“Being able to work with the students, and Khasha and his team, is a great opportunity,” Koperweis said.
It’s early, but the initiative has been successful so far for businesses like Mile Square Insurance Agency, an independent insurance agency that helps customers identify the most valuable coverage plans from a variety of providers. More than shoring up his business, teams of students helped Mike Blumenfeld, founder and principal, improve his efficiency, including better forecasting and financials.
“One of the students took raw data I had in my sales pipeline, and he created a program in Python that helps me track the effectiveness of each of my reps,” Blumenfeld said. “They were terrific — they listened intently and showed initiative in helping me out.” He’s about to start work with a second Stevens team that will help him improve his visibility on social media.
Garrett Kincaid ’22, a Quantitative Finance student at Stevens, led the finance team alongside Jesse Baron ’22, and did some work with both Mile Square Insurance and Anchor Therapy. More importantly, he played a key role in helping launch the program by interviewing the nearly 30 owners who responded to the survey, to understand their needs and how Stevens could help.
Kincaid became involved after he sought a summer research position that wound up becoming the consulting project, and said the work has given him a stronger sense of belonging to the community.
'A deeper feeling of belonging'
“There’s a deeper feeling of belonging and connection to this place because of what we’ve done to impact local businesses,” he said.
An aspiring consultant, Kincaid said he most enjoyed interviewing the business owners to assess their needs. “I knew I could ask the right questions, and that comes back to the knowledge I gained in the QF program, which gives a very holistic view of not just finance, but business,” he said.
Olivia Scott ’22 also got involved as a way to give back to the community. When her summer internship was canceled, it offered the opportunity to work as the marketing lead on the initiative.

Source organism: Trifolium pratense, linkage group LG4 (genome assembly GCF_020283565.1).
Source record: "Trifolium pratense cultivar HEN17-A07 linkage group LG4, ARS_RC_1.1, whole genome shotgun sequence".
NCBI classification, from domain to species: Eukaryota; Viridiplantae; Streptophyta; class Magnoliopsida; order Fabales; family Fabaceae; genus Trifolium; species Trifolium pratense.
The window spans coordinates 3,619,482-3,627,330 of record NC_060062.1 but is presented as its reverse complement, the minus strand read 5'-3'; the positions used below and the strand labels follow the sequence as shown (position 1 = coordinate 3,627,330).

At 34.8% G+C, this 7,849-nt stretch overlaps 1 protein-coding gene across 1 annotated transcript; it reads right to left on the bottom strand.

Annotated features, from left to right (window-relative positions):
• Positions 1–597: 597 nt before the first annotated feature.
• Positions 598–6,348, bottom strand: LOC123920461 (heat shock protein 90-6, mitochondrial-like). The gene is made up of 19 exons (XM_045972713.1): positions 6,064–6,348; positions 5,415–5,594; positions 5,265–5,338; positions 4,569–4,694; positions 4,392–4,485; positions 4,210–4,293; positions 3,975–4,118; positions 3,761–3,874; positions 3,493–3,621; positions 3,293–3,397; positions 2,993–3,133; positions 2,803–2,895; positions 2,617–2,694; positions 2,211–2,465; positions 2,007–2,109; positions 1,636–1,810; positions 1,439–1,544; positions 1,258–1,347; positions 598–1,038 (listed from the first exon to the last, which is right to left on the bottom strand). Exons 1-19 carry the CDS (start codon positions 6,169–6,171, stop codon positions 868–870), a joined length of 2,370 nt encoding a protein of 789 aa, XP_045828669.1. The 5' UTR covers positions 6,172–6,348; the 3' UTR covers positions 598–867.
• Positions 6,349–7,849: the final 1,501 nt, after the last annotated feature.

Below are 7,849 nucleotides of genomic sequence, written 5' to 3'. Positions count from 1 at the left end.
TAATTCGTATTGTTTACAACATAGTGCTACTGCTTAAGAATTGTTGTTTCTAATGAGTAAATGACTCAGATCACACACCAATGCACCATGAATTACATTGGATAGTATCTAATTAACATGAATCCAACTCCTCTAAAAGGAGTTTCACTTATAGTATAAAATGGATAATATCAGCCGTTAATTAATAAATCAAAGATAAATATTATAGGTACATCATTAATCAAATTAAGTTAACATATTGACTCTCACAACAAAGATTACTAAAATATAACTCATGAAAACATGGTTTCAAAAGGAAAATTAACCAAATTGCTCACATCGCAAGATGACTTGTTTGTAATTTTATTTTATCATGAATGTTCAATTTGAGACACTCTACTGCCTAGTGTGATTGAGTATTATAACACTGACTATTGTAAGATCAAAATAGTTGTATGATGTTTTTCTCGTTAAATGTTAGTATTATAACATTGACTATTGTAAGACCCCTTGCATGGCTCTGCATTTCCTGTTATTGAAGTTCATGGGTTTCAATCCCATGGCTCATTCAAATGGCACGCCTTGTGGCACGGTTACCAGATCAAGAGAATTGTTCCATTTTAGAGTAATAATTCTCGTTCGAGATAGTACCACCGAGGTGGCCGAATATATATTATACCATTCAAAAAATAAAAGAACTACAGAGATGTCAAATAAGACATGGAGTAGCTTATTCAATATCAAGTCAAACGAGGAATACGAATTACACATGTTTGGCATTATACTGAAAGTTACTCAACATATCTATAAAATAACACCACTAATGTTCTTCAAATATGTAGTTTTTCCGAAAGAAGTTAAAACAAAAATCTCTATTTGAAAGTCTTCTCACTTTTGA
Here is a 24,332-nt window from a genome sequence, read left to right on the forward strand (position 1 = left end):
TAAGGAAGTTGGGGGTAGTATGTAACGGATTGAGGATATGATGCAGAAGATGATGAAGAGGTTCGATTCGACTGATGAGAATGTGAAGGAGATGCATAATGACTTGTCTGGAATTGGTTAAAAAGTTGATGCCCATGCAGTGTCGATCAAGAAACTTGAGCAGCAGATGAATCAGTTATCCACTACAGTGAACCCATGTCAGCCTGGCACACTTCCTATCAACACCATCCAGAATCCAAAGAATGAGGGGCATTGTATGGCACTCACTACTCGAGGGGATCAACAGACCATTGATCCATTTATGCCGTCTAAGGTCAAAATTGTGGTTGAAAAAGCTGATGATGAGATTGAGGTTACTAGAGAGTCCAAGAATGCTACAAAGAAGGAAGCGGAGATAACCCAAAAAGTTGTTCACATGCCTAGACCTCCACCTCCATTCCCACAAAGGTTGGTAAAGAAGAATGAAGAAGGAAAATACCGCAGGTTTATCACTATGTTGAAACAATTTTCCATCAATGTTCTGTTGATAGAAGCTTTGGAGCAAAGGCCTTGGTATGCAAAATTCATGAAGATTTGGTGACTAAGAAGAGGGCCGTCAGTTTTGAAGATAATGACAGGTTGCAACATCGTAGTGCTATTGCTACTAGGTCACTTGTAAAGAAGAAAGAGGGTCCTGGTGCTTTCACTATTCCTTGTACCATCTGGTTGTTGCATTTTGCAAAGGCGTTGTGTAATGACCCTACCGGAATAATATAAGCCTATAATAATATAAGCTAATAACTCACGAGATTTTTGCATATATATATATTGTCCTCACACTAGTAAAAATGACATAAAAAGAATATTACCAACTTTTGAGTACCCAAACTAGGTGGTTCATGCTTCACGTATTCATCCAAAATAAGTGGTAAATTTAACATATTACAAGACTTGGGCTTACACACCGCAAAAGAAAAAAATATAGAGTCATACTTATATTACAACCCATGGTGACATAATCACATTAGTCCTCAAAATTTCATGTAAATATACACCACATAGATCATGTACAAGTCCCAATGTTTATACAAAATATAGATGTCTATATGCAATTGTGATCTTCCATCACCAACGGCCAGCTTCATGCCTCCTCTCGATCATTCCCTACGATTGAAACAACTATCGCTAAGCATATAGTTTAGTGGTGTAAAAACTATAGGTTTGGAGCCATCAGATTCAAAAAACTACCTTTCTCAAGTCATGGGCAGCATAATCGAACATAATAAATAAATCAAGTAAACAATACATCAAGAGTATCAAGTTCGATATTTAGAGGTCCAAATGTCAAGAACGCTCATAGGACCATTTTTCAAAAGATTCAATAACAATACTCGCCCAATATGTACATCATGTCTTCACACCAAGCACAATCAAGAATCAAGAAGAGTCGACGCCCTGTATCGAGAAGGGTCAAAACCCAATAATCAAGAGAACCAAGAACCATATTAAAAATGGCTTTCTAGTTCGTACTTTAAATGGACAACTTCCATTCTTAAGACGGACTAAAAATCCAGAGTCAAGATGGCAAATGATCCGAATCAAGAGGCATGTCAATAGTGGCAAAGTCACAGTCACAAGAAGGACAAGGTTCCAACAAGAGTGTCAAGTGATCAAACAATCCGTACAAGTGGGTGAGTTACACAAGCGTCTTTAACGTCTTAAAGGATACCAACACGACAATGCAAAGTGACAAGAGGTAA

“Working with local companies is very interesting, because you get to see the ‘behind the scenes’ of some of your favorite shops and restaurants, discover new and exciting businesses, and help bring the local community together,” said Scott, who is pursuing a Business & Technology major. “Digital marketing for small businesses is especially exciting because how brands and businesses are reacting to the current climate is influencing the future standard of digital marketing.”
Suchita Kothari M.S. ’19 worked with Prof. Dehnad as an Information Systems student and was recruited to help manage the early stages of the work, including the design of the survey. Kothari developed a taste for entrepreneurship over the course of her degree work — “Stevens changed me, and gave me so many opportunities, especially through Professor Dehnad” — and said getting to meet so many business owners gave her a taste of what starting her own company might entail.
“Meeting these business owners was amazing,” she said. “They help each other out and were very supportive as we learned more about them. When you meet people who are so genuine, it inspires you to do great work for them.”
Glashow, of Anchor Therapy, said she’s already benefiting from that effort. She expanded her practice to four therapists and got a significant refresh of her website — important so that her digital marketing campaigns bring clients to a professional-looking place.
“This is a great experience for students, and I’m proud to be able to help some of them get real experience they can bring to a job,” she said. “Any business would be lucky to have these students working alongside them.”